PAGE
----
By contrast, some foreign terminals have become destinations in their own right. British Airways' Terminal 5 at London's Heathrow Airport opened in March 2008 and "is the airport's flagship terminal," says Brian Woodhead, retail concessions director of BAA, which operates Heathrow. "It's an iconic piece of contemporary architecture on the grandest of scales, designed to create a space that brings an unparalleled passenger-focused experience." The terminal cost $8.6 billion, shines with marble floors and panoramic windows, and has 100-plus retail units including high-end stores such as Harrods, Gucci, Dior and Prada. There are also spas, top-tier lounges and the Gordon Ramsey restaurant Plane Food.

"The first-class check-in here looks like a living room," Strong says. "It doesn't look like a check-in area. They have a streamlined effect from the car to the check-in to the club to the airplane, and that is what the traveler is looking for."

Other noteworthy airports include the Changi Airport in Singapore. "I mean, in that airport they have a butterfly sanctuary -- think about that," Strong says. "What if your flight is delayed or you're connecting between very long-haul flights? You go into that sanctuary and it is filled with butterflies." It's also home to the JetQuay CIP Luxury Terminal ("CIP" literally means commercially important person).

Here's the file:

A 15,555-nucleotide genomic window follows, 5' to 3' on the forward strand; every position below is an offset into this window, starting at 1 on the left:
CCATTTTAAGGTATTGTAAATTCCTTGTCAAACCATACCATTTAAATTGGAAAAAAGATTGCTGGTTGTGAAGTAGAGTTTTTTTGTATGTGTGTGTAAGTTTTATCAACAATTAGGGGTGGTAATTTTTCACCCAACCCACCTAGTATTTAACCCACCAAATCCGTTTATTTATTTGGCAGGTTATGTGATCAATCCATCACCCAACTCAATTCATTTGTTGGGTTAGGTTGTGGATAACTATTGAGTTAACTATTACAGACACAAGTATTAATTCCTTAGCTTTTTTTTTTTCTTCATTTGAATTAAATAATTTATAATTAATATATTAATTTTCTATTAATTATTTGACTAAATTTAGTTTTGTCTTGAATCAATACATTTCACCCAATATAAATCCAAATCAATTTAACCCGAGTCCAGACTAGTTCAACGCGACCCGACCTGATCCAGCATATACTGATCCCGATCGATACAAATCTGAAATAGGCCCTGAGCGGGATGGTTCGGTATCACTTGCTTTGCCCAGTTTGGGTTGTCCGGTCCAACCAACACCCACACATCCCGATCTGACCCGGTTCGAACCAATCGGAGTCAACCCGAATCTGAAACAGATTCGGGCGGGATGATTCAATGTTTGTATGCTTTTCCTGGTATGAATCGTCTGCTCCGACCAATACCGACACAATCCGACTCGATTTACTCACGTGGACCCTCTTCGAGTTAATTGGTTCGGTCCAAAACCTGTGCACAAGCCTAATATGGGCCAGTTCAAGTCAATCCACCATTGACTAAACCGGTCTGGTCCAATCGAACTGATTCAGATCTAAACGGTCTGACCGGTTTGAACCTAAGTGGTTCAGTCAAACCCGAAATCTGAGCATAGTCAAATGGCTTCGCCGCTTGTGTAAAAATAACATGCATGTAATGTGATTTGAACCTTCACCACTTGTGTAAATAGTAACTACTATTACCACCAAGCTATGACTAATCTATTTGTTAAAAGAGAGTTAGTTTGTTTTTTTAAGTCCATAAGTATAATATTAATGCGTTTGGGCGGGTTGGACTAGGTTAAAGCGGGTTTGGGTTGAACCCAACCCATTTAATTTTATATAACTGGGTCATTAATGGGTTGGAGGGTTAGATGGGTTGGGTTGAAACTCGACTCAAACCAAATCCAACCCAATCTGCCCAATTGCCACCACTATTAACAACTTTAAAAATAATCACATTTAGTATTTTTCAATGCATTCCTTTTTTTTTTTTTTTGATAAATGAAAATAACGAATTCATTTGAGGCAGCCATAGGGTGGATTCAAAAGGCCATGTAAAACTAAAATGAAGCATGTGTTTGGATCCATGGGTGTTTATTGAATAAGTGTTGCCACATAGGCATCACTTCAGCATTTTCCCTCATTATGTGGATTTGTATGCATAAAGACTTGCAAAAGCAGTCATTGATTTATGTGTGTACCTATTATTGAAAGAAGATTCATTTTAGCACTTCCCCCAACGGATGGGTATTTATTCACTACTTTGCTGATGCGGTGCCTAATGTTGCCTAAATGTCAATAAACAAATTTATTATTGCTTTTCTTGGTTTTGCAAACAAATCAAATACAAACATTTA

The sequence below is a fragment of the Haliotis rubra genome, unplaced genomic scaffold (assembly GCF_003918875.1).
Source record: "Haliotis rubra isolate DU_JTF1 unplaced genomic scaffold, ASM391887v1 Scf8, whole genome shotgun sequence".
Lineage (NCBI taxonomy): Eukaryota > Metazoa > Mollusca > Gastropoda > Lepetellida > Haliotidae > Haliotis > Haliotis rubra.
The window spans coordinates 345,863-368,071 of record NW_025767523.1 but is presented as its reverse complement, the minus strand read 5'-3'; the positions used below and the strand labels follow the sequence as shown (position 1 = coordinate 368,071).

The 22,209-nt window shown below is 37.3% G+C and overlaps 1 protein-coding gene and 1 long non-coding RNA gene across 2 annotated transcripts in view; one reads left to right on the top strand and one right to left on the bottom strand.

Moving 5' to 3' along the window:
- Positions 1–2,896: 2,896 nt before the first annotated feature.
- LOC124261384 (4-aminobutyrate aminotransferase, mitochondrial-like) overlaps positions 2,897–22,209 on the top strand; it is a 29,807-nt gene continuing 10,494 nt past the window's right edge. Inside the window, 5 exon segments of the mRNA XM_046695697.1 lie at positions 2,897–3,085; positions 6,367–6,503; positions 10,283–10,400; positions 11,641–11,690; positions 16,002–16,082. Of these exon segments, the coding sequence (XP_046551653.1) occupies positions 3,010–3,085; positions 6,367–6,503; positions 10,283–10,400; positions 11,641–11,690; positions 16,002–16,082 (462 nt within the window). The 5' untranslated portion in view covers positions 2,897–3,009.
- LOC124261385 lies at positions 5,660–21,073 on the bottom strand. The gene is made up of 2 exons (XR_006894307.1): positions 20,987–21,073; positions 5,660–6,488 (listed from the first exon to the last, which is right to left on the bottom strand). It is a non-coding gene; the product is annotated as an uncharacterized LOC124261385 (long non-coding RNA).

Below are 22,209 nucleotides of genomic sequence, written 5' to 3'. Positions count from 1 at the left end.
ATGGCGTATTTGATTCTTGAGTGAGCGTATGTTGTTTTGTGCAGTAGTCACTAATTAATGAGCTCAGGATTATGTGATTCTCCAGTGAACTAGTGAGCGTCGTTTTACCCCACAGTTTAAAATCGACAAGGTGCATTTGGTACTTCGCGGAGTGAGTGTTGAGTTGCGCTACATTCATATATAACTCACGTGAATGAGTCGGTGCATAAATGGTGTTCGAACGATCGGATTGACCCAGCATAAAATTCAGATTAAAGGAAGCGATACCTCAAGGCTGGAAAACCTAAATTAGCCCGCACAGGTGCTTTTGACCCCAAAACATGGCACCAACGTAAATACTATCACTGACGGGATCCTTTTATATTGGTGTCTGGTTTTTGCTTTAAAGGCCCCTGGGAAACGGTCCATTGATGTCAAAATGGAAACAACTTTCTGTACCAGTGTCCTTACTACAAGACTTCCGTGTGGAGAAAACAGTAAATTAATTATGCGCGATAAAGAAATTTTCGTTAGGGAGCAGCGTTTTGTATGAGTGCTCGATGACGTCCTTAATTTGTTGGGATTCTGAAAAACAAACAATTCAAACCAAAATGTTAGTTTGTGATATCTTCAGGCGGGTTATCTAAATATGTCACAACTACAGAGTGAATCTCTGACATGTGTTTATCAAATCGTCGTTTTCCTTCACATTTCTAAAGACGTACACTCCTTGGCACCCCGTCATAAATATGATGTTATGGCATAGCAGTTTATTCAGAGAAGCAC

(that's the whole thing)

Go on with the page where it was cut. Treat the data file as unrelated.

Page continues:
Lufthansa's First Class Terminal Frankfurt provides valet, a personal assistant and chauffeur service in a Mercedes S-Class or a Porsche Cayenne directly to the passenger's aircraft. Hong Kong International (Chek Lap Kok) was named the world's best airport five times by airline and airport reviewer Skytrax and boasts elite lounges, has free WiFi and an A-list shopping mall including Burberry, Chanel and Hermes. Seoul Incheon has also won top honors from Skytrax, while the Zurich, Dubai and Kuala Lumpur airports house coveted amenities that have frequent fliers wishing they were stranded there.

For luxury private jet terminals, business centers, WiFi, and lounges are all standard. "During the Olympics in Vancouver, they had so many people -- about 20,000 people coming and going by private jet -- that they had to turn the (Million Air) hangar into a luxury lounge to accommodate them all," Gollan says. "They had it outfitted with big screen TVs, video games and they actually sold official Olympic merchandise."

Teterboro is a large private jet terminal that services New York. "It's multiple stories, has a full fitness center with state-of-the-art equipment -- it pretty much looks as if you're going into an Equinox," Gollan says. "They've also got saunas, spa treatments, an on-site health instructor and a grand piano." Harrods Aviation provides private jet service at London Luton and London Stansted, where it sells merchandise from its namesake department store. "It caters to a lot of the clientele from the Middle East who flies in on private 747s," Gollan says. And Million Air has about 30 terminals throughout North America; amenities include big screen movie theaters.

"They borrowed some of their brand standards from Ritz Carlton hotels such as marble bathrooms," Gollan adds. "When you're going from one 8,000-square-foot house to your other 12,000-square-foot house, you'd like that same level of service and comfort en route."

Especially if, as during the volcano crisis, you're going to be stuck for days between the two.
comments powered by Disqus